Muriel Bowser Demands Congress Transfer Control of D.C. National Guard From President to Mayor

Washington D.C. Mayor Muriel Bowser called on Congress to transfer control of the D.C. National Guard from the president to the city's mayor, following the violent rioting at the Capitol building Wednesday.

While speaking at a press conference Thursday, Bowser spoke about a "few priorities" she would like to see the 117th Congress pass.

"Congress must immediately transfer command of the District of Columbia National Guard from the President of the United States and put it squarely under the command and control of the Mayor of the District of Columbia," Bowser said.

She also called on Congress to create a "nonpartisan commission to understand catastrophic security failures that happened at the Capitol"—as well as urging the Joint Terrorism Task force "to investigate, arrest and prosecute any individual that entered the Capitol, destroyed property, or incited acts of domestic terrorism."

Additionally, the D.C. mayor stated that President Donald Trump needs to be held accountable for the riots at the Capitol building.

Capitol Building
Members of the DC National Guard are deployed outside of the US Capitol in Washington DC on January 6, 2021 Andrew Caballero-Reynolds/Getty

"What happened yesterday is what he wanted to happen and we must not underestimate the damage he can do to our nation and our Democracy over the next two weeks," Bowser said.

Newsweek reached out to Bowser's office for comment, but did not receive a response in time for publication.

Bowser's comments come just a day after a mob of pro-Trump supporters breached the Capitol building to protest Congress' certification of President-elect Joe Biden's victory in the election. After breaching the doors of the building, the rioters were seen inside the House and Senate chambers, with many wearing clothes and waving flags in support of Trump.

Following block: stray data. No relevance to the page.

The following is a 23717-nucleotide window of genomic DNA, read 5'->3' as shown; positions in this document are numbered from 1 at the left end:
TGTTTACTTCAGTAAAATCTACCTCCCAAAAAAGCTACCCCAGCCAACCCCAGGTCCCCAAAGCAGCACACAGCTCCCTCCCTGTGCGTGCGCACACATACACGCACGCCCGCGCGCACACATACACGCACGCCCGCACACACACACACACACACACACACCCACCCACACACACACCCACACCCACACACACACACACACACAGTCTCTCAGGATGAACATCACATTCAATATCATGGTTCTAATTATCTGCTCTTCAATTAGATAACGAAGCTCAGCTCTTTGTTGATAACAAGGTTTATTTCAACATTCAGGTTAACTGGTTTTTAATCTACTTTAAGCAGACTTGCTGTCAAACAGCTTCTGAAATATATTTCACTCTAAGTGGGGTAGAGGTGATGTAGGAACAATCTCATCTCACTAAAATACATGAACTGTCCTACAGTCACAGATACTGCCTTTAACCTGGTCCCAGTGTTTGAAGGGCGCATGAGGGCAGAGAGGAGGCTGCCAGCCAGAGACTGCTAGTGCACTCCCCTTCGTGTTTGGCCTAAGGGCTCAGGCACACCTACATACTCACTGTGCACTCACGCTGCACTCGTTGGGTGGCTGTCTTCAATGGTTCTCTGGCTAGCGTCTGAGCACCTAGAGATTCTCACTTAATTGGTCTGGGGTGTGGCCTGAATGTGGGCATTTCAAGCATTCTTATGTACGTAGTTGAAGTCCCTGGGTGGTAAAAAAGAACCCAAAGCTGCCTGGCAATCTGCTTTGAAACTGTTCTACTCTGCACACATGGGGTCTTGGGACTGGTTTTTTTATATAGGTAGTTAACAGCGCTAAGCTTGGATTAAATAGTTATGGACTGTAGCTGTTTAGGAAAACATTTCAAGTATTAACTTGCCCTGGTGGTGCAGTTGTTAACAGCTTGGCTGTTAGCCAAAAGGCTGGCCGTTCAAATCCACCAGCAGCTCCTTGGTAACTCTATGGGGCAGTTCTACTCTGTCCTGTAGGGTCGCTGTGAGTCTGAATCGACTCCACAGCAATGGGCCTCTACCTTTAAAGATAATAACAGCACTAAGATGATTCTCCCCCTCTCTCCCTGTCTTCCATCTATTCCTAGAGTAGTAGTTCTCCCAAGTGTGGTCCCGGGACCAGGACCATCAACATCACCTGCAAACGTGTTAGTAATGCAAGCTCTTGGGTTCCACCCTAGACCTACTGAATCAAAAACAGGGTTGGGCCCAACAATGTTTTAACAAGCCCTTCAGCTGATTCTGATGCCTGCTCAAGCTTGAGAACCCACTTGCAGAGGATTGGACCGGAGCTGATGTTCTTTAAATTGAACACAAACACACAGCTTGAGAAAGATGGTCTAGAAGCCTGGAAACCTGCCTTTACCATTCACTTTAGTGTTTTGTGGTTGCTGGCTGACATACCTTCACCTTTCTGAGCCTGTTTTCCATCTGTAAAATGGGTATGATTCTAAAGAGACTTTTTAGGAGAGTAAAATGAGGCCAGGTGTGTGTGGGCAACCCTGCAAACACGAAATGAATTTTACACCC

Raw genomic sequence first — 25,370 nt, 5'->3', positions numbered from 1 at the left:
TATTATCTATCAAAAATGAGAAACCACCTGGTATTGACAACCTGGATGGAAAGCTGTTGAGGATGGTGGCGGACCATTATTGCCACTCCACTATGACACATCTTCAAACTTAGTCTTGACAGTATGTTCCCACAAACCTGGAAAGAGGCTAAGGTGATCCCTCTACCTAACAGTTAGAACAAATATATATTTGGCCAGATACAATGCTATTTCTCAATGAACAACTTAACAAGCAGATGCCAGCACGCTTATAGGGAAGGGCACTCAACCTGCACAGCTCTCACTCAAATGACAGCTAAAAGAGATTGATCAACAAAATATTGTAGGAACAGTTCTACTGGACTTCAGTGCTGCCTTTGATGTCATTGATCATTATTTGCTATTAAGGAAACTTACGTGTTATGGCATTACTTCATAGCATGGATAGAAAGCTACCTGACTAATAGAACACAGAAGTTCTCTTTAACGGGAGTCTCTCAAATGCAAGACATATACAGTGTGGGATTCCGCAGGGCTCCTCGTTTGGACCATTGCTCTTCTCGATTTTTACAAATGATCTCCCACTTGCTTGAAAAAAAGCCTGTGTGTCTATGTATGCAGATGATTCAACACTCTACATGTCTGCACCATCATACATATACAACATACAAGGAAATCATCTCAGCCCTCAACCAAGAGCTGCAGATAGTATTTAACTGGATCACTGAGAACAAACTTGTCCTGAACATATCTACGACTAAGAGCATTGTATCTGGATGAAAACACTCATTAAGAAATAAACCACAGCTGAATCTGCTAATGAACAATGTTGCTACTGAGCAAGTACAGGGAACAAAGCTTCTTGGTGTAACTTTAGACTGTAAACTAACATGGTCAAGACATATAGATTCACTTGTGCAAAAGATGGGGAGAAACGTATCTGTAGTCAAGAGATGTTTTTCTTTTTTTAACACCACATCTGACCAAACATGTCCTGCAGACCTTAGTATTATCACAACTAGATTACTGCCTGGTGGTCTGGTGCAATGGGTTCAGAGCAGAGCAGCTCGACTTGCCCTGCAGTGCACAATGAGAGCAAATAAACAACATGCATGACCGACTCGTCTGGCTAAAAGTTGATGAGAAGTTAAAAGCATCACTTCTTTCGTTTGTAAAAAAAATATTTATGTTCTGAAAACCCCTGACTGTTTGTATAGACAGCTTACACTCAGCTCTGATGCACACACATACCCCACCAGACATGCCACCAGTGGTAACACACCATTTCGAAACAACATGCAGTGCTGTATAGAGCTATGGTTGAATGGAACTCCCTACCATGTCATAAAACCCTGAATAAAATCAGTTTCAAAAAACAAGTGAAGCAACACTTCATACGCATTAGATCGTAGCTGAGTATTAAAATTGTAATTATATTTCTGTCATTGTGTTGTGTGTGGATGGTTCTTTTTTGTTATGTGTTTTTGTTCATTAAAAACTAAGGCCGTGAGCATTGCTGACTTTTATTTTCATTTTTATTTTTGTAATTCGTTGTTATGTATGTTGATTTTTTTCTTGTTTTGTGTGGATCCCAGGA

Four people died in connection with the riots on Wednesday, according to D.C. Police Chief Robert Contee.

In an effort to keep D.C. residents safe, Bowser ordered a citywide curfew on Wednesday, which began at 6 p.m. local time. Her office later announced an extension of the city's emergency order for an additional 15 days.

"Many persons came to the District armed and for the purpose of engaging in violence and destruction and have engaged in violence and destruction. They have fired chemical irritants, bricks, bottles, and guns. They have breached the security of the Capitol and their destructive and riotous behavior has the potential to spread beyond the Capitol," Bowser wrote in a statement extending the order.

Under the order, authorities are permitted to "exercise operational direction over all District government departments," and alter hours that businesses are allowed to operate to prevent residents from traveling.